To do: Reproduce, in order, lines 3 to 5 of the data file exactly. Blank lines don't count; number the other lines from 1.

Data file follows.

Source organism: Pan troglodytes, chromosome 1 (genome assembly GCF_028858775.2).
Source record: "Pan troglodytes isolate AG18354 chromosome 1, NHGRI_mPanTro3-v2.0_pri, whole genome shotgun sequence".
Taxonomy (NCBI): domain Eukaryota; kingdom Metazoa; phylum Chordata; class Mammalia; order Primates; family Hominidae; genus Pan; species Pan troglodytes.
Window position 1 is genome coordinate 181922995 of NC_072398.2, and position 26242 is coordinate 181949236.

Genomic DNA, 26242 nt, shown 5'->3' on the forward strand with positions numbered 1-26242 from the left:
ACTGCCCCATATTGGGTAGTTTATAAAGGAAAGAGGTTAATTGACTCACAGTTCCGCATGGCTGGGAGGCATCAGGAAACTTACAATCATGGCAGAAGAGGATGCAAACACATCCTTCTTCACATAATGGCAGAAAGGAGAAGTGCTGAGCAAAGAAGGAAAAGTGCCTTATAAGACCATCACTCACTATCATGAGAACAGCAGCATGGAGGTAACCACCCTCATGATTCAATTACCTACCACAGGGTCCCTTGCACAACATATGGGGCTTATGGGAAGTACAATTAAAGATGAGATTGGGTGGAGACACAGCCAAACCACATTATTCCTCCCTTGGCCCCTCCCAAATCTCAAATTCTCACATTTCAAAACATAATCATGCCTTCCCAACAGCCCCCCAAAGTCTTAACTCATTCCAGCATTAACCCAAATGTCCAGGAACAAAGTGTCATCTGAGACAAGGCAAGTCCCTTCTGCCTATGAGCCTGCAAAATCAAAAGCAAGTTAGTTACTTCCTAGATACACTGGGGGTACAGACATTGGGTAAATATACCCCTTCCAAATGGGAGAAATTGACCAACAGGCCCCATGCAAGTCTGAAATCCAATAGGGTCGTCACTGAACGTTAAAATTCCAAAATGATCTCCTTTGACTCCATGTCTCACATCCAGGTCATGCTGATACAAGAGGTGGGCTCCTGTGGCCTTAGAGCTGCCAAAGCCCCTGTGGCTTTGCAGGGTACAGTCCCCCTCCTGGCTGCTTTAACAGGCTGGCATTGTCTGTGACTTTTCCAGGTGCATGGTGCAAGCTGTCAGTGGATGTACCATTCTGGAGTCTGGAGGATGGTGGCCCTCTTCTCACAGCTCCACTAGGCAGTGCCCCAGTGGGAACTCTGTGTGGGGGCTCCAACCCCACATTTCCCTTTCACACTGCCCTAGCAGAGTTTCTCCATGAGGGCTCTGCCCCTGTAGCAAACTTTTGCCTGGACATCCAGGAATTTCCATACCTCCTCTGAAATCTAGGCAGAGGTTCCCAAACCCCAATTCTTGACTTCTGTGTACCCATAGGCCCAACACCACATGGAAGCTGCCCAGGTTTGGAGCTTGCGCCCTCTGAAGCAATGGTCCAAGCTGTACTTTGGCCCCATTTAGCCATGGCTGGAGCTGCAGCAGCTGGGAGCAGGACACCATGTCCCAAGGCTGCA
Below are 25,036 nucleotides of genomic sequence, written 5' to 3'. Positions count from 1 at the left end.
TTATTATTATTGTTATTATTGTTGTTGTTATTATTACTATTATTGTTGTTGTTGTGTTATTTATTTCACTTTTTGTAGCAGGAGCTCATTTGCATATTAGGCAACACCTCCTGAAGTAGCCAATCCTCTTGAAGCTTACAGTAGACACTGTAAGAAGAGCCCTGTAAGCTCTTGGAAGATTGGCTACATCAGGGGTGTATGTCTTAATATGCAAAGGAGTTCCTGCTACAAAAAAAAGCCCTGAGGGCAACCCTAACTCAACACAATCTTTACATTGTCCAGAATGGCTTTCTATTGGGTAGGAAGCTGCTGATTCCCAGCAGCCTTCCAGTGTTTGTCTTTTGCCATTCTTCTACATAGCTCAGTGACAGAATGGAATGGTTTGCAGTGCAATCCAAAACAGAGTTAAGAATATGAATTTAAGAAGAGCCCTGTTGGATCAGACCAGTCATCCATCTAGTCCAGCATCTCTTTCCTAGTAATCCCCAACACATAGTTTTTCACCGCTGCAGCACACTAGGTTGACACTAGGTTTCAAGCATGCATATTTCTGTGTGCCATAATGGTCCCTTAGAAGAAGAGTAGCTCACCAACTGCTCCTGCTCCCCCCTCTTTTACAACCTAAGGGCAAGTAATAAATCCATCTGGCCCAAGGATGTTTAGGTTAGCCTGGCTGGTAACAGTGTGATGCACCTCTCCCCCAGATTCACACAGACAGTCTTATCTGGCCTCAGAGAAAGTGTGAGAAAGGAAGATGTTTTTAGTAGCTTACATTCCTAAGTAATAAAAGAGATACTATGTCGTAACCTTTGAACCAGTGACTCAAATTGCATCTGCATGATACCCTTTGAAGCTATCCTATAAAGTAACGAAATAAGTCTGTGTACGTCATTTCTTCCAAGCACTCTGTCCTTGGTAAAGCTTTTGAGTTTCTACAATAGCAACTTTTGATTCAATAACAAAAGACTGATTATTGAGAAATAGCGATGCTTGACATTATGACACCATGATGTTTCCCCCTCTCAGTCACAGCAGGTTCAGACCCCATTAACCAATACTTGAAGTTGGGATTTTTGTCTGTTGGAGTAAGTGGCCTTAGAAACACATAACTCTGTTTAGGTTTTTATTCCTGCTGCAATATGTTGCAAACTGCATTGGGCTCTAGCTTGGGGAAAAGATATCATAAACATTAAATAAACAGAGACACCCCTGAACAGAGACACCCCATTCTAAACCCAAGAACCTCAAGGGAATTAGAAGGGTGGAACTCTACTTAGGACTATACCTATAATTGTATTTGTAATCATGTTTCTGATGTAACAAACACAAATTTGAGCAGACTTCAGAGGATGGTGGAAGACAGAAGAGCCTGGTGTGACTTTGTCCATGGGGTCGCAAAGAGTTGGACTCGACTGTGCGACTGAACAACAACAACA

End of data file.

Taxonomy (NCBI): domain Eukaryota; kingdom Metazoa; phylum Chordata; class Mammalia; order Primates; family Hominidae; genus Pan; species Pan troglodytes.
Window position 1 is genome coordinate 181922995 of NC_072398.2, and position 26242 is coordinate 181949236.

Genomic DNA, 26242 nt, shown 5'->3' on the forward strand with positions numbered 1-26242 from the left: